In 1845 Alexander Hamilton McQuinn and his family settled on Sauvie Island in the Oregon Territory but they were by no means the first to discover this fertile land.
A Little History
On April 2, 1806
Captain William Clark, of the Lewis and Clark Expedition, was on his way back home after
successfully discovering a route to the Pacific Ocean. He back tracked some 20 miles down the
Columbia River after a group of Shahala Indians informed Clark that they lived at the falls of a
large river the expedition had just passed by. Clark did not want to miss mapping and exploring
such a large river so he back tracked. Lewis and Clark mapped an island there, in October and
again in April. On both occasions they passed by the island on the north and never did realize that
the river the Indians had described lay on the south side of the island. The Shahala called this river
the Multnomah but today we call it the Willamette River. The Willamette flows into the Columbia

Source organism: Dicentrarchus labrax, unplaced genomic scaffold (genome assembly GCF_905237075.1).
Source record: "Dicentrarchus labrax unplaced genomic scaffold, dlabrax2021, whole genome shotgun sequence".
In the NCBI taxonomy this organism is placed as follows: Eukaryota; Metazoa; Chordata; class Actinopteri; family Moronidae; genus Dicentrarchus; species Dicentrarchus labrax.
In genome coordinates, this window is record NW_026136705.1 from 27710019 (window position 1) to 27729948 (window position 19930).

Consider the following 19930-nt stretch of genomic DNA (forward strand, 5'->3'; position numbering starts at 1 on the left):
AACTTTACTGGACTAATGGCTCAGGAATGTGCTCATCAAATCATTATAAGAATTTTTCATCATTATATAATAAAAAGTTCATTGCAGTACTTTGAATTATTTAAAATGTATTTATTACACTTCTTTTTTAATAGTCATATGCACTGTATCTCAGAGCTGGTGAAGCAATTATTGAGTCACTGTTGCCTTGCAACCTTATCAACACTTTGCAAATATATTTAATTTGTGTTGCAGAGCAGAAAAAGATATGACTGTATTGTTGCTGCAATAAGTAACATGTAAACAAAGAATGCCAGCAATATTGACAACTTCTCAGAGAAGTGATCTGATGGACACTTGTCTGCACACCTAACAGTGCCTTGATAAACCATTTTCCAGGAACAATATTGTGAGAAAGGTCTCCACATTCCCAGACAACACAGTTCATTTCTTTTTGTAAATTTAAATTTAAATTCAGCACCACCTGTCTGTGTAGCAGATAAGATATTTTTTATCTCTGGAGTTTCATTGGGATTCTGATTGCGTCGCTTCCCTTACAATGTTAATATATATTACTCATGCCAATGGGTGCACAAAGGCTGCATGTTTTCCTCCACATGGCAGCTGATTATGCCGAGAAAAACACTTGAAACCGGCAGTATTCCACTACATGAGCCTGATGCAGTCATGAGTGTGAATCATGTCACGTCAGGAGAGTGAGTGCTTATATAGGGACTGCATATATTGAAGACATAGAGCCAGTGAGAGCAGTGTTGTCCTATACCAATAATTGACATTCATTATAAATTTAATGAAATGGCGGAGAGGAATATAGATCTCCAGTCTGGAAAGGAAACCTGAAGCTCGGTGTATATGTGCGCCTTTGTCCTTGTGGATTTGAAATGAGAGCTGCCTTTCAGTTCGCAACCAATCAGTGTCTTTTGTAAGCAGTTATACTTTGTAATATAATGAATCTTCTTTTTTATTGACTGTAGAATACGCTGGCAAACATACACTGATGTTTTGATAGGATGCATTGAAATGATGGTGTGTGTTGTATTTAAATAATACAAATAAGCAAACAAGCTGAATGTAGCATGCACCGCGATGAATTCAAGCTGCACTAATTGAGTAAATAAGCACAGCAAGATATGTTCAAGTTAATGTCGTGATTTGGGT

on the south side of the island. While on Sauvie Island in 1805 Lewis and Clark recorded the
Indian village of Multnomah and applied that name to all the local Indians. The name Multnomah
is derived from nemathlonamaq, probably meaning "downriver".
Lewis and Clark named the island Wappato Island. The island was a major source of the Wappato plant. Although the Island offers many unique types of aquatic vegetation the Wappato Plant (Sagittaria latifolia) once grew in great abundance on the island. The Physical appearance of Wappato can best be described as leaf blades in the shape of arrowheads with flowers in whorls of 3. Typically, in the wild you will find the leaves partially submerged and the flowers extended upward. Wappato is commonly called Arrow Leaf or Duck Weed. It once flourished in the many flooded waters of the island's channel ways. Wappato was the main source of staple food for the local Native Americans. It was harvested and traded among all the lower Columbia natives and the newly arriving white settlers. Harvest of Wappato was mainly the responsibility of the native women. They used specially designed canoes which were from seven to eight feet long and of very shallow draft. The women would wade nude in the back waters to about chest deep, then they would loosen the tuber-like root structure with their toes until it floated to the surface. Once gathered, the Wappato was taken back to camp and dried for later use. The advent of flood control and increasing pollution problems has just about wiped out the Wappato but the careful observer can still find a few colonies on the west side of Sturgeon Lake.